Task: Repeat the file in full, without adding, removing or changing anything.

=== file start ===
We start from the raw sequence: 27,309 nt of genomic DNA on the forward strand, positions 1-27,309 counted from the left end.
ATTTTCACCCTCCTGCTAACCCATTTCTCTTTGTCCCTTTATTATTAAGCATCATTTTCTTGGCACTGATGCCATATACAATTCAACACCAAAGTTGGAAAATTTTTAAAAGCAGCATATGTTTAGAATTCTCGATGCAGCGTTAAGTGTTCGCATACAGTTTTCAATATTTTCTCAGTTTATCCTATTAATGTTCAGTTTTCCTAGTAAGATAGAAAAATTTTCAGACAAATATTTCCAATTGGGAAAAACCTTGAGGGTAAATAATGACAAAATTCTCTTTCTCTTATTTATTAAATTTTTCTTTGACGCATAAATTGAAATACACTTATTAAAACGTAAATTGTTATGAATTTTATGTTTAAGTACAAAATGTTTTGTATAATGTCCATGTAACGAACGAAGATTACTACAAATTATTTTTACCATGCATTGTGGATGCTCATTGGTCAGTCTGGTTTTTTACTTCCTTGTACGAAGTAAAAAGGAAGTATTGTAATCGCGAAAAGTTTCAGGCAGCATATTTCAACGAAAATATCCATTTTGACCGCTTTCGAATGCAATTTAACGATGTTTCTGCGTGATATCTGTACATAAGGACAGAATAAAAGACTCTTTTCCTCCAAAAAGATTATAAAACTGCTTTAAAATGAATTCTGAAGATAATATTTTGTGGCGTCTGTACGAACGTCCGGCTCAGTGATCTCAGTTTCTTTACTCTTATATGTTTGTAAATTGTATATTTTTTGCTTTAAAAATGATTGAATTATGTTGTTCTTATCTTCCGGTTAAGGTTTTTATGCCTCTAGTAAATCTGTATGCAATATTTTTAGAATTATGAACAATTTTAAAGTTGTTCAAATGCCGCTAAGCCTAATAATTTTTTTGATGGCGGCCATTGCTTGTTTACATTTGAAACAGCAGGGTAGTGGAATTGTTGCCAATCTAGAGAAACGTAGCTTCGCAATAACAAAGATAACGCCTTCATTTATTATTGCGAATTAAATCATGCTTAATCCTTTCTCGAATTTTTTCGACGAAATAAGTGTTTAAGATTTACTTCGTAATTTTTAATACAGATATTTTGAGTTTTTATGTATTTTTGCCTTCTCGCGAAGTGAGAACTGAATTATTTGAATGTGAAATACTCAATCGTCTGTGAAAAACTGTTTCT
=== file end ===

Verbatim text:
We start from the raw sequence: 27,309 nt of genomic DNA on the forward strand, positions 1-27,309 counted from the left end.
ATTTTCACCCTCCTGCTAACCCATTTCTCTTTGTCCCTTTATTATTAAGCATCATTTTCTTGGCACTGATGCCATATACAATTCAACACCAAAGTTGGAAAATTTTTAAAAGCAGCATATGTTTAGAATTCTCGATGCAGCGTTAAGTGTTCGCATACAGTTTTCAATATTTTCTCAGTTTATCCTATTAATGTTCAGTTTTCCTAGTAAGATAGAAAAATTTTCAGACAAATATTTCCAATTGGGAAAAACCTTGAGGGTAAATAATGACAAAATTCTCTTTCTCTTATTTATTAAATTTTTCTTTGACGCATAAATTGAAATACACTTATTAAAACGTAAATTGTTATGAATTTTATGTTTAAGTACAAAATGTTTTGTATAATGTCCATGTAACGAACGAAGATTACTACAAATTATTTTTACCATGCATTGTGGATGCTCATTGGTCAGTCTGGTTTTTTACTTCCTTGTACGAAGTAAAAAGGAAGTATTGTAATCGCGAAAAGTTTCAGGCAGCATATTTCAACGAAAATATCCATTTTGACCGCTTTCGAATGCAATTTAACGATGTTTCTGCGTGATATCTGTACATAAGGACAGAATAAAAGACTCTTTTCCTCCAAAAAGATTATAAAACTGCTTTAAAATGAATTCTGAAGATAATATTTTGTGGCGTCTGTACGAACGTCCGGCTCAGTGATCTCAGTTTCTTTACTCTTATATGTTTGTAAATTGTATATTTTTTGCTTTAAAAATGATTGAATTATGTTGTTCTTATCTTCCGGTTAAGGTTTTTATGCCTCTAGTAAATCTGTATGCAATATTTTTAGAATTATGAACAATTTTAAAGTTGTTCAAATGCCGCTAAGCCTAATAATTTTTTTGATGGCGGCCATTGCTTGTTTACATTTGAAACAGCAGGGTAGTGGAATTGTTGCCAATCTAGAGAAACGTAGCTTCGCAATAACAAAGATAACGCCTTCATTTATTATTGCGAATTAAATCATGCTTAATCCTTTCTCGAATTTTTTCGACGAAATAAGTGTTTAAGATTTACTTCGTAATTTTTAATACAGATATTTTGAGTTTTTATGTATTTTTGCCTTCTCGCGAAGTGAGAACTGAATTATTTGAATGTGAAATACTCAATCGTCTGTGAAAAACTGTTTCT